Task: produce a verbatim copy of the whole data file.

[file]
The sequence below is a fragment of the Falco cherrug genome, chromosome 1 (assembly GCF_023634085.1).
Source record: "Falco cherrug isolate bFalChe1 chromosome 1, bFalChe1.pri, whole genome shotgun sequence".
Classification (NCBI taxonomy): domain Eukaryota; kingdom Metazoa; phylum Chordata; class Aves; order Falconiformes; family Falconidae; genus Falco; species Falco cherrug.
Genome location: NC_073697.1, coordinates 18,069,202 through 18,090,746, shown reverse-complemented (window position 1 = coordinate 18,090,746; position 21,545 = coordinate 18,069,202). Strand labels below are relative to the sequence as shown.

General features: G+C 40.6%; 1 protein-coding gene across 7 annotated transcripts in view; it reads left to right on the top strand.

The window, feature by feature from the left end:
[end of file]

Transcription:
The sequence below is a fragment of the Falco cherrug genome, chromosome 1 (assembly GCF_023634085.1).
Source record: "Falco cherrug isolate bFalChe1 chromosome 1, bFalChe1.pri, whole genome shotgun sequence".
Classification (NCBI taxonomy): domain Eukaryota; kingdom Metazoa; phylum Chordata; class Aves; order Falconiformes; family Falconidae; genus Falco; species Falco cherrug.
Genome location: NC_073697.1, coordinates 18,069,202 through 18,090,746, shown reverse-complemented (window position 1 = coordinate 18,090,746; position 21,545 = coordinate 18,069,202). Strand labels below are relative to the sequence as shown.

General features: G+C 40.6%; 1 protein-coding gene across 7 annotated transcripts in view; it reads left to right on the top strand.

The window, feature by feature from the left end: